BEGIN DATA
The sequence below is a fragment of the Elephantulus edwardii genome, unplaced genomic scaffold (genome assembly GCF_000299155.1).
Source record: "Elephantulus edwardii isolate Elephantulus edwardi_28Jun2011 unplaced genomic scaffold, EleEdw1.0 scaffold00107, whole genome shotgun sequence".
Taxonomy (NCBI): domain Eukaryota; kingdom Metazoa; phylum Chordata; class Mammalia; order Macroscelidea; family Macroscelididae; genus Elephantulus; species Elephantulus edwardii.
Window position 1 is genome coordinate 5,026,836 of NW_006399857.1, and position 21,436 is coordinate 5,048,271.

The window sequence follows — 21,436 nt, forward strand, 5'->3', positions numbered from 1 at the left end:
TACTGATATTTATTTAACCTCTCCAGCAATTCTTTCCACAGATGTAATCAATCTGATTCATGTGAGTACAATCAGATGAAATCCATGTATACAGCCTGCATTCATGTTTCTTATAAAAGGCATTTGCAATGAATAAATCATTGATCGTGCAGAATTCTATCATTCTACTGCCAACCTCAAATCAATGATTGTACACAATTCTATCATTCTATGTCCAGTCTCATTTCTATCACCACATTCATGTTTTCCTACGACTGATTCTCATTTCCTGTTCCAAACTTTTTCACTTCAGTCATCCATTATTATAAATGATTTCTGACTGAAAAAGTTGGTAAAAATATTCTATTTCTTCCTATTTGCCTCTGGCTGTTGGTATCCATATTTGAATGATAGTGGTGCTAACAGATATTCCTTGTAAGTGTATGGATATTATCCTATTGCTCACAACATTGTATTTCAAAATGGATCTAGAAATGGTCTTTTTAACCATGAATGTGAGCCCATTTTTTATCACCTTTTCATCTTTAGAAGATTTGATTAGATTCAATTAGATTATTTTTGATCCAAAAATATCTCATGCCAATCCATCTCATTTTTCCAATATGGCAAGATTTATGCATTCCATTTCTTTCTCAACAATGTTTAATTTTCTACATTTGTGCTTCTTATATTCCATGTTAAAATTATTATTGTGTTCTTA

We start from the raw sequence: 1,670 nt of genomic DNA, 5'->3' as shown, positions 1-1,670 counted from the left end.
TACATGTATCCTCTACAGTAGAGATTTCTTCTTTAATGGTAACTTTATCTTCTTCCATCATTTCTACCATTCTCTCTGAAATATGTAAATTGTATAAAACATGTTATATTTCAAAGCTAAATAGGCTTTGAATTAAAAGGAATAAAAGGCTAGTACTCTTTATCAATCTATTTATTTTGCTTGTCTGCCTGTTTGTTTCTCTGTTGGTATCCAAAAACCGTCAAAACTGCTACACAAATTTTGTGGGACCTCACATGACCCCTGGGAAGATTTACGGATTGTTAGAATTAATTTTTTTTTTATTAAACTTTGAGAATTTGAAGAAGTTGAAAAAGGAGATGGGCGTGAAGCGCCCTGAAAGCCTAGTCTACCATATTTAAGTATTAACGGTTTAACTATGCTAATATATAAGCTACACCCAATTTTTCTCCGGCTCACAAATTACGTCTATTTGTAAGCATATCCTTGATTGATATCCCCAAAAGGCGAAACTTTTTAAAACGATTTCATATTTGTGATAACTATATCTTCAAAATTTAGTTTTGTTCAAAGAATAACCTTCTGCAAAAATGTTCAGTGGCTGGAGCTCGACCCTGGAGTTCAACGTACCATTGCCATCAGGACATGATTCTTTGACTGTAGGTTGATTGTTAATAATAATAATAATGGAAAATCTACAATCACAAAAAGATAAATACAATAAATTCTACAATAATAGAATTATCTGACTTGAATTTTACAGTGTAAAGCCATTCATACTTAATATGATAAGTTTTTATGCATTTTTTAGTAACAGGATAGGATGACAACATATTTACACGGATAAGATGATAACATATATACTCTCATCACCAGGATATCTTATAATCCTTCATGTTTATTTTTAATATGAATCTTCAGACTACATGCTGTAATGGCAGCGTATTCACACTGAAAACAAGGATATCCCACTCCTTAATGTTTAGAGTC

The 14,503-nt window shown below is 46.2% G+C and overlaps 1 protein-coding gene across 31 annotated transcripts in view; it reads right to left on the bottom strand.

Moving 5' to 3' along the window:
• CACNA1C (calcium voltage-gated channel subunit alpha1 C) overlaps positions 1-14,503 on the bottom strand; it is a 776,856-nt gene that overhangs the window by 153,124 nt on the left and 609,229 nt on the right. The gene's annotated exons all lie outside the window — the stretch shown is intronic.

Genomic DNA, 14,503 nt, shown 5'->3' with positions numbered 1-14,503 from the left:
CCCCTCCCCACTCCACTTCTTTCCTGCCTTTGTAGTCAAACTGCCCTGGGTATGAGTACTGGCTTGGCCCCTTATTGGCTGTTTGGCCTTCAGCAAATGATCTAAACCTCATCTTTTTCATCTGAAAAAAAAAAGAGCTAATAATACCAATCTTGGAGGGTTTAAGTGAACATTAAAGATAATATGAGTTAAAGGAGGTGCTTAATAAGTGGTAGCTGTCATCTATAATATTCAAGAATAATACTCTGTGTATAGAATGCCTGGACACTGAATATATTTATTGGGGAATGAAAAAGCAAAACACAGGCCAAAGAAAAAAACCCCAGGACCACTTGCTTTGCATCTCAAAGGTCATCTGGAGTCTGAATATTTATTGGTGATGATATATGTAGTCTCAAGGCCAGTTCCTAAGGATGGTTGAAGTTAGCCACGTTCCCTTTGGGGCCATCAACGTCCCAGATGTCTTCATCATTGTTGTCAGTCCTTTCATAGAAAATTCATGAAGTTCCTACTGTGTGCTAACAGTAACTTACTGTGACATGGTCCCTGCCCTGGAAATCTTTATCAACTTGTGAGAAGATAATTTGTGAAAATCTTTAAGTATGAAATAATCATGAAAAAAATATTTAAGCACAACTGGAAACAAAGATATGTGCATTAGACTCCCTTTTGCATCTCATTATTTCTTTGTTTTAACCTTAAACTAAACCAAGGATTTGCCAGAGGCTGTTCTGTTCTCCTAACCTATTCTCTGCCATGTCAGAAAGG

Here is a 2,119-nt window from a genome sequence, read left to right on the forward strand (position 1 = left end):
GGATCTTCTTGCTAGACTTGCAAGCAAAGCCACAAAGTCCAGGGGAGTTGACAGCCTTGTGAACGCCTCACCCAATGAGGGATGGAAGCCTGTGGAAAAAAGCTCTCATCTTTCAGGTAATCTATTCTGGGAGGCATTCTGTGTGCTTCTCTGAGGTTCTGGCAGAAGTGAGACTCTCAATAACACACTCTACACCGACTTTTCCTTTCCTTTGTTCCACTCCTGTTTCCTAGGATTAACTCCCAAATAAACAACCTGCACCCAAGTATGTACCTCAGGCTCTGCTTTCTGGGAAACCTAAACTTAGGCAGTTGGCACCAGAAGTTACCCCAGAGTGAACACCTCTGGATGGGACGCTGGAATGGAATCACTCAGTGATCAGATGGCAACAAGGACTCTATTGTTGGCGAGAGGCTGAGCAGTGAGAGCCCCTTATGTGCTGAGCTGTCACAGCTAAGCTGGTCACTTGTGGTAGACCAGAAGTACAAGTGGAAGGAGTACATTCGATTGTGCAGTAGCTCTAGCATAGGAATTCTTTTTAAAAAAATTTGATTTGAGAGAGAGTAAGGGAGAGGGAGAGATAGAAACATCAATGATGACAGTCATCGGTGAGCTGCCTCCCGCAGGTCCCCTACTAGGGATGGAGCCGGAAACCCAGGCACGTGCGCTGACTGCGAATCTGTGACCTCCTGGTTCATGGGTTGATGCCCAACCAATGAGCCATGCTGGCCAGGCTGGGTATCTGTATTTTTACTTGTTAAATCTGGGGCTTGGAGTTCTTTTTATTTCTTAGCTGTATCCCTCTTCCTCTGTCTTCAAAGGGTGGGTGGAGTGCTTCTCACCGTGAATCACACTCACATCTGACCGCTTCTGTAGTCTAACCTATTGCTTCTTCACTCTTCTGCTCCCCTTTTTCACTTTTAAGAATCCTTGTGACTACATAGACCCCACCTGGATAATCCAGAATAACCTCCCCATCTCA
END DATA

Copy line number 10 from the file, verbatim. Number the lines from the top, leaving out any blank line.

Moving 5' to 3' along the window: